I've been a loyal follower and fan of TOC going on 5 years now and I've never done a fan post so I figured I'm long overdue.
It has been an interesting transition when thinking about the attitude and demeanor of Izzo's incoming classes. The "Lucas, Summers, Allen, (don't forget: Thornton)" class was obviously star studded and did a lot of good things. But that being said, my opinion is that they never really got full control over their egos, and as future classes began to blend with those core three, things began to fall apart in the locker-room. You could sense that when it finally became Draymond's team during the end of his college career that team chemistry started to become more of a factor on the court.
Not taking anything away from the recruits that have come in and achieved great things both as a team and individually, along with the developmental growth of players like Nix/Payne/Green/Appling...etc; but it seems that brotherly team chemistry hasn't visibly translated to play on the court at a high level in some time. The main culprit being a particularly troublesome void in leadership (a good mix of pseudo-leaders, but no defining ones outside of Green).
What gets me especially jazzed up about this incoming class is the abundance of quality intangible characteristics they all possess. Izzo has obviously gone back to basics valuing the workman-like chip-on-the-shoulder type high school seniors in a big way. I'm including some quotables below:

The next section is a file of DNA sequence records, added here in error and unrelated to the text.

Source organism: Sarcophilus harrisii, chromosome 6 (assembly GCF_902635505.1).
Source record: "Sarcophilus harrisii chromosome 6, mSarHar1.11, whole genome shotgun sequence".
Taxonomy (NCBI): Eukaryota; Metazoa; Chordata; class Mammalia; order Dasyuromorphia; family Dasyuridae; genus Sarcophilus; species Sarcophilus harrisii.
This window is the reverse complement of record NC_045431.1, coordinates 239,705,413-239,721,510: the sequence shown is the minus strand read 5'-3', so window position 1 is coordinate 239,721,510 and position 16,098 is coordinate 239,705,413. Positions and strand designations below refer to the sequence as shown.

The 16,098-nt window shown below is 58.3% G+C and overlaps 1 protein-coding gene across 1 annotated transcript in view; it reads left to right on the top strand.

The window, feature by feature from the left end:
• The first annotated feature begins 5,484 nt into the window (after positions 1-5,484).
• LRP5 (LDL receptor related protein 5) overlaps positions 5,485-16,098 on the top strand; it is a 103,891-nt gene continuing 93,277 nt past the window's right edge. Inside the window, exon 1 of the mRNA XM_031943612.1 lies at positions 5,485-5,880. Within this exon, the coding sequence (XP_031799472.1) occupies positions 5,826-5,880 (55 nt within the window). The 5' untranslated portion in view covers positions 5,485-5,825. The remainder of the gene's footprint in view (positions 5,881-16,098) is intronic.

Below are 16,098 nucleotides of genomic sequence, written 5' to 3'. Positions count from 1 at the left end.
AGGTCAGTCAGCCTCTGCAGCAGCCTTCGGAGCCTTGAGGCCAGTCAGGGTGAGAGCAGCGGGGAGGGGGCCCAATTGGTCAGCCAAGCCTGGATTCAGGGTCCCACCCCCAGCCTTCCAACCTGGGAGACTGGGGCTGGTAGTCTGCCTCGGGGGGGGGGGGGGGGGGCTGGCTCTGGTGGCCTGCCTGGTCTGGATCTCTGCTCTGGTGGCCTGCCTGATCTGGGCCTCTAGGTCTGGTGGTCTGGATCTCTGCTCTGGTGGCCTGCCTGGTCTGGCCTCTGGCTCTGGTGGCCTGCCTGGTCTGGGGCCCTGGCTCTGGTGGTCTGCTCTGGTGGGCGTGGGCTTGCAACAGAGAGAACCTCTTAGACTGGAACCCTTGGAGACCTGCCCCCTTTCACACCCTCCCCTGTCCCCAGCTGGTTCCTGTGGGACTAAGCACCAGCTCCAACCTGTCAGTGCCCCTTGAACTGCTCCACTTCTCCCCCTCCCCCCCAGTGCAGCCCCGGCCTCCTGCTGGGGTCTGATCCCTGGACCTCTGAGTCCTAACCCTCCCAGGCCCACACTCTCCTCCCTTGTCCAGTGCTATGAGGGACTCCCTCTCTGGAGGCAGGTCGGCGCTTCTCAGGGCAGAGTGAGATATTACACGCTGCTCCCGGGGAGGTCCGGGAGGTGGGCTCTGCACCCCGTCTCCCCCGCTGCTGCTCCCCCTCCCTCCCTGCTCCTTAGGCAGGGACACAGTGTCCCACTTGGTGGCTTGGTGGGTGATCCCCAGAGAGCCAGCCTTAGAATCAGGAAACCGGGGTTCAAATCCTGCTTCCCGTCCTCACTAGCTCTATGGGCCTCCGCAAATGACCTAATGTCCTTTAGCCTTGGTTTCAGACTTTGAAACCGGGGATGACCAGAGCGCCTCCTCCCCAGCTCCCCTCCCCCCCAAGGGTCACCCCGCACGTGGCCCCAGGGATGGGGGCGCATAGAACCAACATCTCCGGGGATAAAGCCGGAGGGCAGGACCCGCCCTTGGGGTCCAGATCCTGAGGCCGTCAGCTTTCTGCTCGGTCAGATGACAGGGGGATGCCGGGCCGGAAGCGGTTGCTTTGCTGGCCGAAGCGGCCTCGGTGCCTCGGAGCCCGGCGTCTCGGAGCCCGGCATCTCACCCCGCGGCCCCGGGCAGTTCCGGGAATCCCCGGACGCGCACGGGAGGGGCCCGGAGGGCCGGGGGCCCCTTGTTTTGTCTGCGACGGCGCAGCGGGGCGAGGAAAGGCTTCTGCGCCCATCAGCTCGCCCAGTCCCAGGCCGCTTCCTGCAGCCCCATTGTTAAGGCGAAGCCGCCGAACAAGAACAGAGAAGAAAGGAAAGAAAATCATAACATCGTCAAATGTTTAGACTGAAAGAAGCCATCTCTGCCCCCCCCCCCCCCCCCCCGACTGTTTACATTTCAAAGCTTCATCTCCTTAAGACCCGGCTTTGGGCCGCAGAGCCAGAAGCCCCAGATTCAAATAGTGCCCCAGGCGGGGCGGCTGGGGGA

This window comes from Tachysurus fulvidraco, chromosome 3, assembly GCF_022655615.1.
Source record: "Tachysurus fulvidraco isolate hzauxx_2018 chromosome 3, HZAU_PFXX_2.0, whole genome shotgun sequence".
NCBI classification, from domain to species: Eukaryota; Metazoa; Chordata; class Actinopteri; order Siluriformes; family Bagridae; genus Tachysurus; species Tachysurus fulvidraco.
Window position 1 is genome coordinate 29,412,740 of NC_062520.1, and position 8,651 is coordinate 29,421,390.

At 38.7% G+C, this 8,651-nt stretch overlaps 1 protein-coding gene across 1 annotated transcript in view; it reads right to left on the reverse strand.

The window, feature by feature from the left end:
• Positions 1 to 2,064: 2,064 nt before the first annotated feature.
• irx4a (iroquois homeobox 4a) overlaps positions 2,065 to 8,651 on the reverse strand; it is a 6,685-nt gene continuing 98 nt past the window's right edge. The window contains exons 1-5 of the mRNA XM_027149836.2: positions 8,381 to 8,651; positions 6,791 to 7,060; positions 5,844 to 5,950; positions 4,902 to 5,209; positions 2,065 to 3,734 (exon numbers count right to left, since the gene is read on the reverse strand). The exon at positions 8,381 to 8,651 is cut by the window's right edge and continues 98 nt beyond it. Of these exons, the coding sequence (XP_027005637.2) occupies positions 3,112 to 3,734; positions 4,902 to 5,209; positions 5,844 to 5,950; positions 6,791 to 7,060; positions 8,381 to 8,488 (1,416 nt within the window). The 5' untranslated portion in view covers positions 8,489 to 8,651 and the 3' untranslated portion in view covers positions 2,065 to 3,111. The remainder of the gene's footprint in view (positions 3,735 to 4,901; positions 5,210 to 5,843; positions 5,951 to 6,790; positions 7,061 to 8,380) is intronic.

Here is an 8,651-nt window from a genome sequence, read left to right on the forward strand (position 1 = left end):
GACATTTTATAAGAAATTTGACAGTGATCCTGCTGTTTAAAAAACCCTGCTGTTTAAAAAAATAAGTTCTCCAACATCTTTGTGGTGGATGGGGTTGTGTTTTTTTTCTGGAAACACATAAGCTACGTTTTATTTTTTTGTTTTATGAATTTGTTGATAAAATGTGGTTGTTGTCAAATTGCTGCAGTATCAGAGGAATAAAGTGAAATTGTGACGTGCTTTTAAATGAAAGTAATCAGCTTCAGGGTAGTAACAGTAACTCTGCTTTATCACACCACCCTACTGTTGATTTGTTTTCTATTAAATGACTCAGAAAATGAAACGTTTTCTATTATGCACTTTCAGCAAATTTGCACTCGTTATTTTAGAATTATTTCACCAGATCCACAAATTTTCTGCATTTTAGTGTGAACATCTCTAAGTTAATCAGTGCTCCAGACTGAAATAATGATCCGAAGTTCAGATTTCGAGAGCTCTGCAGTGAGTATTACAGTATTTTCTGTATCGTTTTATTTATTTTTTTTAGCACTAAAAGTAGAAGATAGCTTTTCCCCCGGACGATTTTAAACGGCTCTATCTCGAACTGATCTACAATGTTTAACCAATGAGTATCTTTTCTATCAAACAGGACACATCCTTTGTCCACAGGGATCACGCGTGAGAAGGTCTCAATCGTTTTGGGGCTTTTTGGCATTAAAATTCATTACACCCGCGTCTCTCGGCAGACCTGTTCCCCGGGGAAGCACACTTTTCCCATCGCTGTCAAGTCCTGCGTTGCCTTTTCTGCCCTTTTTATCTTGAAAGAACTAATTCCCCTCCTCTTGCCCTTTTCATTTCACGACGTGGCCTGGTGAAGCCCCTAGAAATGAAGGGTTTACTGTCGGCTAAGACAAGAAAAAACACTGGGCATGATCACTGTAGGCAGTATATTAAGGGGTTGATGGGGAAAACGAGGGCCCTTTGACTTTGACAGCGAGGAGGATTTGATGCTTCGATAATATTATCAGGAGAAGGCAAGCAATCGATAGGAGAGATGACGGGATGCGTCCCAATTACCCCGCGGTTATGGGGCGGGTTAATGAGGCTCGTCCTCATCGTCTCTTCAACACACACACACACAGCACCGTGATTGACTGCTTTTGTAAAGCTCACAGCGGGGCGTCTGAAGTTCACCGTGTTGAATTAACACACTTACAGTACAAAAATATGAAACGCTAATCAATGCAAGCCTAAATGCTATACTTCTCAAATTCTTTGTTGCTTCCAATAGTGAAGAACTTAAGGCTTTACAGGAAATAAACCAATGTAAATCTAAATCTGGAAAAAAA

- Lourawls Narin:
"He has all the intangibles that coach Izzo and Michigan State value...He's a tough player, he's a fighter, he's not afraid to mix it up, he's very strong and tough."
"He doesn't mind being vocal, he's passionate. He's not afraid to stand by himself on anything...if he believes it, he's going to say it and stand by it.
"I'm a little guy, so I know the only way I can be successful at this level is if I stand out from everybody else...I think that's where I get my feistiness from - being a leader. I just want my presence to be felt in a different way."
(On prediction of a National Title during his tenure) "I wouldn't say it if I didn't belive it can be done."
- Javon Bess:
"He probably has the best work ethic of any player I've coached in 24 years. He loves the gym, loves the workout, loves the process of getting better. I would put his work ethic up against anybody's."
"The versatility of his game is unbelievable. He takes it to the basket very well, he rebounds, he defends, he passes extremely well. At the end of every game he has every column in the stat sheet covered."
"Once the season's been done, he hasn't relaxed. He's been working and working and working. So you can see that in those all-star games maybe some kids are relaxing a bit before taking off for school where he's continuing to get better."
- Marvin Clark being a former teammate of Narin will already have a foundation of chemistry to continue building on in East Lansing. Clark has had to deal with incredible obstacles in his young life and seems to be very mature for his age because of his journey.
Again, what excites me most about this incoming core of Narin/Bess/Clark is the feeling that we're going to have a lot of the intangible aspects that have been lacking in previous years. Denzel and Trice are poised to be great mentors to those young folks. Combine that with some sprinkled star-studded talent in Deyonta Davis and others in future classes and you really start to see the foundation for something special being built, making you do a double take to Narin's National Championship comment. So excuse me while I slip on these shades because the future in East Lansing is so bright that I feel like I can see the reflection off of Magic Johnson's statue all the way here in NYC.